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[Sponsored Report] Sleek structure gives Doosan strength

Second in a series Companies going global<br>A mix of smart mergers, new technology, clean industry and internal efficiency is pushing Doosan toward the top of the world’s corporate ranks.

Apr 23,2010
Above, Doosan Heavy Industries and Construction director Mok Jin-won, second from right, shakes hands with Skoda Holdings CEO Tomas Krsek after acquiring Skoda Power on Sept. 14, 2009.

For the first time, Fortune magazine selected Doosan as one of its top 500 global companies in 2009. Doosan Heavy Industries and Construction was also named fourth on a list of the world’s top 40 companies by U.S. magazine BusinessWeek and prominent consulting company AT Kearney.

It received high marks for its diverse business portfolio, which is based on power plants, desalination equipment and construction. The company also developed and secured original, environment-friendly technology for the future such as the Integrated Gasification Combined Cycle (IGCC).

Doosan celebrates its 114th anniversary this year. It may be Korea’s oldest company, but it’s also changing and growing quickly. The firm calls itself “Young Doosan” because continuous change and the ability to adapt to a new environment are the driving forces in the DNA of Doosan.

In 1996, on the occasion of its 100th anniversary, Doosan undertook a bold reorganization to ensure it would rise as a global company in its next 100 years. Change came quickly. Doosan overhauled its business portfolio based on consumer goods and started searching for new growth engines. The infrastructure support business, or ISB, caught the group’s attention. The ISB market is several thousand trillion won across the world each year, including roads, railroads, port, airports, energy, military bases, production facilities, logistics and distribution.

Bobcat equipment is on display at the Doosan Infracore booth at an industrial fair in Hanover, Germany in April 2009.
The transformation into an ISB company started in 2001 when the group took over HANJUNG, which it renamed Doosan Heavy Industries and Construction. The unit exited the low-profit steel and chemical businesses and concentrated on power generation and desalination. Sales, which were 2.4 trillion won with a 24.8 billion won net loss in 2000, grew to 8.12 trillion won in sales with a 614.5 billion won operating profit in 2009. Later, Doosan acquired Korea Industrial Development Company and Daewoo Heavy Industries & Machinery.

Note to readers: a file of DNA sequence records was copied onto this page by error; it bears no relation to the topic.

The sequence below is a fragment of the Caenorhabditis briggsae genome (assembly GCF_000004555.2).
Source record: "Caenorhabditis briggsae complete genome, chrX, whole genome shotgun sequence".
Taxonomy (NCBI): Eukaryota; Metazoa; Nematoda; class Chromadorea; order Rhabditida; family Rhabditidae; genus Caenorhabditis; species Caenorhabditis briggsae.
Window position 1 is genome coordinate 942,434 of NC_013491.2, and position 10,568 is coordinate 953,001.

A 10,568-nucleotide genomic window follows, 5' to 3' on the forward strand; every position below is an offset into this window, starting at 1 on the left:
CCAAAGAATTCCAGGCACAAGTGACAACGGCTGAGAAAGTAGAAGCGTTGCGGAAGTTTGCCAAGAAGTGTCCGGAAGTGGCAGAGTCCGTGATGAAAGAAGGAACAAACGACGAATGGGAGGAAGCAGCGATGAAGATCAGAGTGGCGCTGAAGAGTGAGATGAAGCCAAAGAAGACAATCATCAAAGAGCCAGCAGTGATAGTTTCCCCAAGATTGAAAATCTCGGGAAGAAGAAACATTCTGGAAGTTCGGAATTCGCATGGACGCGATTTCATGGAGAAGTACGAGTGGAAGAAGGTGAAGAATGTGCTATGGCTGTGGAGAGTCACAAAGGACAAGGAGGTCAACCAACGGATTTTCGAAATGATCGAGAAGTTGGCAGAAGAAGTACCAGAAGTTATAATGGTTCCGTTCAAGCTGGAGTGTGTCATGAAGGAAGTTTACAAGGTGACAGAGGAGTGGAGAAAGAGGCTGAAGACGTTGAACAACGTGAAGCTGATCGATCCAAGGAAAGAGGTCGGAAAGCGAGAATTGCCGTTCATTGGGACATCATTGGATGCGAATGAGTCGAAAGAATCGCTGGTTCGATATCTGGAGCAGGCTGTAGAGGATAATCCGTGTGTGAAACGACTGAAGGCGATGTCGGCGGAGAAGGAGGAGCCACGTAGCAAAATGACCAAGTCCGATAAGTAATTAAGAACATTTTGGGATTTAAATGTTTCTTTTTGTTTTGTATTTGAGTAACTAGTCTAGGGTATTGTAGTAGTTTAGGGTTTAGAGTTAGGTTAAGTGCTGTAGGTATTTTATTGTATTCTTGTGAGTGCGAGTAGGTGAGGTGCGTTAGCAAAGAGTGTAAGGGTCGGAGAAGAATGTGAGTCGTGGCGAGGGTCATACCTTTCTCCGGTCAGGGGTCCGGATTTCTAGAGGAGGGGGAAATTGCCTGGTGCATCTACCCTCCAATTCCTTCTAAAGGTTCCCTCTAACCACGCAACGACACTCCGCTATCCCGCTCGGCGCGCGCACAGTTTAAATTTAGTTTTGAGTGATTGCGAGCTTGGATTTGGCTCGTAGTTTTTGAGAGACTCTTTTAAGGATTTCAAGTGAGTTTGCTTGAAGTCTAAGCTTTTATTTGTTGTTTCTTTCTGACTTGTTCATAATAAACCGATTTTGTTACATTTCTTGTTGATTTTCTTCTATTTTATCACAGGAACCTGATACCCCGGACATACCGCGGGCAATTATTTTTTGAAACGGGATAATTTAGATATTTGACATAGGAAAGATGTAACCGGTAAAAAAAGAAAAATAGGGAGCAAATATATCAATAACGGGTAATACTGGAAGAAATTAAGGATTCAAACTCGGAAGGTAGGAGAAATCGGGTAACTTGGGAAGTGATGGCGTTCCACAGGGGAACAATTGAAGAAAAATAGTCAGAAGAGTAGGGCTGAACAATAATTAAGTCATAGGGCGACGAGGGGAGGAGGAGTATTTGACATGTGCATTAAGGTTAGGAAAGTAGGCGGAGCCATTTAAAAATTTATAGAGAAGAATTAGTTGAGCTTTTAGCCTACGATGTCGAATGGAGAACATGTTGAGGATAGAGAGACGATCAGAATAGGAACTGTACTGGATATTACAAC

Not satisfied with its solid position in Korea, Doosan acquired several foreign companies including a boiler engineering company, a desalination company, an environment-friendly engine maker and a small construction equipment producer. In 2008 Doosan Heavy Industries and Construction acquired 15 percent of Canada-based HTC, which owns original carbon capture and storage (CCS) technology. In 2009 it acquired Skoda Power in the Czech Republic, which owns technology in the turbine manufacturing industry, completing its “full line-up” of acquisitions from boiler to turbine to power plant.

In 1998, when the reorganization was being carried out, sales were 3.3 trillion won, but now in 2009 they have exceeded 21 trillion won, with operating profit up from 70 billion won to 810 billion won.

Doosan’s goal is to become one of the top 200 companies in the world by 2020. Y. H. Park, the chairman of Doosan, remarked in his New Year speech, “This year is the beginning of a new decade. For the past 10 years, Doosan has achieved remarkable outstanding development and growth. Now we should write a new history for Doosan, and by 2020 when this decade ends, we will be one of the top 200 companies.”

To continue at this pace, Doosan will exercise development strategies based on selection and concentration, reinforcing and strengthening itself to prepare for an economic recovery and to secure financial soundness. To ensure a good relationship with the community, Doosan will also spend more effort on its social contributions. The company has already started sponsoring cultural and aid activities overseas.

The conglomerate will continue to concentrate on ISB, working not just to penetrate any overseas market but to select only markets and products that will create high value and profits. To do this, the company will maximize synergy with its overseas subsidiaries Bobcat, Babcock and Skoda Power and concentrate on developing environment-friendly facilities to produce new renewable energy.

Doosan Heavy Industries and Construction established the Doosan Power Systems in February to penetrate the European and American power plant markets, and plans to enter the BTG (boiler, turbine and generating) package market soon.

Ground was broken recently on a Doosan Infracore diesel engine production factory, a joint project with XCMG of China, on a 198,000-square-meter site. When the factory is completed, it will produce 6-liter and 8-liter diesel engines for construction vehicles starting from July 2011. In 2013, it will add an automobile diesel engine production facility to produce 100,000 such parts a year by 2018.

Doosan’s long-term strategy is to become a global company by combining inorganic development - referring to speedy growth through mergers and acquisitions - and organic development - reinforcing its management efficiency and profit structure.



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